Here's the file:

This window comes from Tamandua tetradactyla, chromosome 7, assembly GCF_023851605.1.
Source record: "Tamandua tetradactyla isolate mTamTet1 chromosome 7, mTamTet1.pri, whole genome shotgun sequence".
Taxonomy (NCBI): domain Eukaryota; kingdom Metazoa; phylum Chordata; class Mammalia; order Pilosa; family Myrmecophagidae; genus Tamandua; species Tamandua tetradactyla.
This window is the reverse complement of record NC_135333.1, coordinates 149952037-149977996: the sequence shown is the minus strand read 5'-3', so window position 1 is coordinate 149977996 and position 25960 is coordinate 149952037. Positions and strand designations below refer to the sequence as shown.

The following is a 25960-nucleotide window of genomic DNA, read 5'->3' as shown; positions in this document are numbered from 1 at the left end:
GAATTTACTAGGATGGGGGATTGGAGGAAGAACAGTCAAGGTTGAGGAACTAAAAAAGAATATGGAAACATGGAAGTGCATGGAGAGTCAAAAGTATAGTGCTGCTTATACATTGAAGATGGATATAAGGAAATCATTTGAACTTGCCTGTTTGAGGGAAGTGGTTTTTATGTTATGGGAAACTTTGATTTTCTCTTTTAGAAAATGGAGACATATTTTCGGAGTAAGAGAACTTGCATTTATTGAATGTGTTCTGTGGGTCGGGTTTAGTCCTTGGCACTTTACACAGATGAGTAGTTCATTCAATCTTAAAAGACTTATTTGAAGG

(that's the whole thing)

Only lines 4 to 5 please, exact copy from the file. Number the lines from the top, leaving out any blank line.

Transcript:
This window is the reverse complement of record NC_135333.1, coordinates 149952037-149977996: the sequence shown is the minus strand read 5'-3', so window position 1 is coordinate 149977996 and position 25960 is coordinate 149952037. Positions and strand designations below refer to the sequence as shown.

The following is a 25960-nucleotide window of genomic DNA, read 5'->3' as shown; positions in this document are numbered from 1 at the left end: